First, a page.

A Michigan State University study of swine in China and the U.S. has shown that the apparently growing prevalence of antibiotics in their food is leading to an uptick in drug-resistance germ counts.
The study involved swine in large-scale breeding/growing operations in China and what’s been described as ‘a population of pigs’ in the U.S. The research was intended to discover, as it did, how widespread use of antibiotics to promote growth and discourage disease can produce totally unintended, and unexpected, results, including cross-pollination, as it were, of bacteria, causing new forms to be so resistant to antibiotics that people consuming pigs’ meat – be it in the form of, say, pork chops, pork roasts, sausage or bacon – can, and do, too often become ill.
The U.S. Centers for Disease Control and Prevention has reported that, every year, no fewer than two million Americans are infected with antibiotic-resistant bacteria, and at least 23,000 of them die, each year, as a result of these infections.
The study team, led by James Tiedje, a professor of microbiology and molecular genetics at MSU, found that multidrug-resistant bacteria were the norm, not the exception, on farms where growth-promoting and disease-preventing antibiotics are constantly included in the animals’ food.
Tiedje noted that this is “a global issue, not an isolated Chinese issue, [because] multidrug resistance is just a plane ride away. This is why our work in China is definitely as relevant as in the United States.”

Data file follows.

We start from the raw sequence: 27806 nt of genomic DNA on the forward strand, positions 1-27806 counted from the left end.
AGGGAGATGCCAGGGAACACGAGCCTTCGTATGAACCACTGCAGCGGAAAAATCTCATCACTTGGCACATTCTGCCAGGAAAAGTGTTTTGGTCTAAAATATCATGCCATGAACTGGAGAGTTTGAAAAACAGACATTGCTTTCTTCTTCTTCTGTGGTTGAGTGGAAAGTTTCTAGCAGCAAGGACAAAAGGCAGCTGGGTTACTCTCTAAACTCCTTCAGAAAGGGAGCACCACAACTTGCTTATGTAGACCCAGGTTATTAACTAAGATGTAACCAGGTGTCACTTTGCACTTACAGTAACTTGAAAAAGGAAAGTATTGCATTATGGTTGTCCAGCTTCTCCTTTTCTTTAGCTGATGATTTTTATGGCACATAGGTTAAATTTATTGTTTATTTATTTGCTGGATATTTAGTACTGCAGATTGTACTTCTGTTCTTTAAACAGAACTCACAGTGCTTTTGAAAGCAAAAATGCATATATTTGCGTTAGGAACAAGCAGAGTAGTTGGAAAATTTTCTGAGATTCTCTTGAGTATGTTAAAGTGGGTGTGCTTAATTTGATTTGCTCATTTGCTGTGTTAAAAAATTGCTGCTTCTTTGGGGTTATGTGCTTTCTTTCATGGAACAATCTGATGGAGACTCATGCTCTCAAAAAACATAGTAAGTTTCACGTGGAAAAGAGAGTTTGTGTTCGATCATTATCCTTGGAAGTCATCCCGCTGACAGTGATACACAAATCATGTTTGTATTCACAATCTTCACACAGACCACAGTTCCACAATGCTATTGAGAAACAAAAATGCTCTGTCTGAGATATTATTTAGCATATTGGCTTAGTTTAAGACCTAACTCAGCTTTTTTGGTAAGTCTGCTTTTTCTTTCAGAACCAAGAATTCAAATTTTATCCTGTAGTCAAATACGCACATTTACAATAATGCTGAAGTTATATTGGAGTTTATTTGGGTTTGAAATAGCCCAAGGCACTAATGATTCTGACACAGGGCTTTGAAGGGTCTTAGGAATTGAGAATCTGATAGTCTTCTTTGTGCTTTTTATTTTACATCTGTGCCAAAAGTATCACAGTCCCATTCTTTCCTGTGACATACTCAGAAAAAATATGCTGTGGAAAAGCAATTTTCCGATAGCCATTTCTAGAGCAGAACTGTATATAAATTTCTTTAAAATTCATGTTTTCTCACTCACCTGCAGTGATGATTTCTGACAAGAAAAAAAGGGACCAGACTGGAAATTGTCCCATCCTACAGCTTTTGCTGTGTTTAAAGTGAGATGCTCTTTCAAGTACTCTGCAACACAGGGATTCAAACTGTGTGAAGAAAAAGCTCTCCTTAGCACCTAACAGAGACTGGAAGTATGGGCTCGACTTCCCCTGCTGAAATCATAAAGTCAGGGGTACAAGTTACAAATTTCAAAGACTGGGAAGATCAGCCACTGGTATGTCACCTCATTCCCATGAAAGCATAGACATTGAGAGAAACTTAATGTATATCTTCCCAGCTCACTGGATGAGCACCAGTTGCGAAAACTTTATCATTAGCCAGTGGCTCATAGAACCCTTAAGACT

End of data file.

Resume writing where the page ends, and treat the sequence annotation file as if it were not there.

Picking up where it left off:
Complicating this issue, like others, is the fact that food consumers in the developed world want cheaper food – often from animals raised more efficiently, in terms of time and low-losses during the increasingly-quicker growth process – and people in developing countries absolutely need animal-based foods that are produced and can be sold at prices they can afford on limited budgets.
But no one – beyond swine producers, in this instance – gains when the animals’ feed is so ‘infested’ with antibiotics that consumers end up being confronted with infections, and worse, resistant to the antibiotic-based medicines that are intended to cure them.
The ultimate compromise on the use of antibiotics in animal foodstuffs will undoubtedly have to fall on the side of ‘less is more’: Less antibiotic use can, while more than likely pushing up retail prices of the end product, also is more than likely to leave consumers healthier.
A consummation, as Shakespeare said, devoutly to be wished.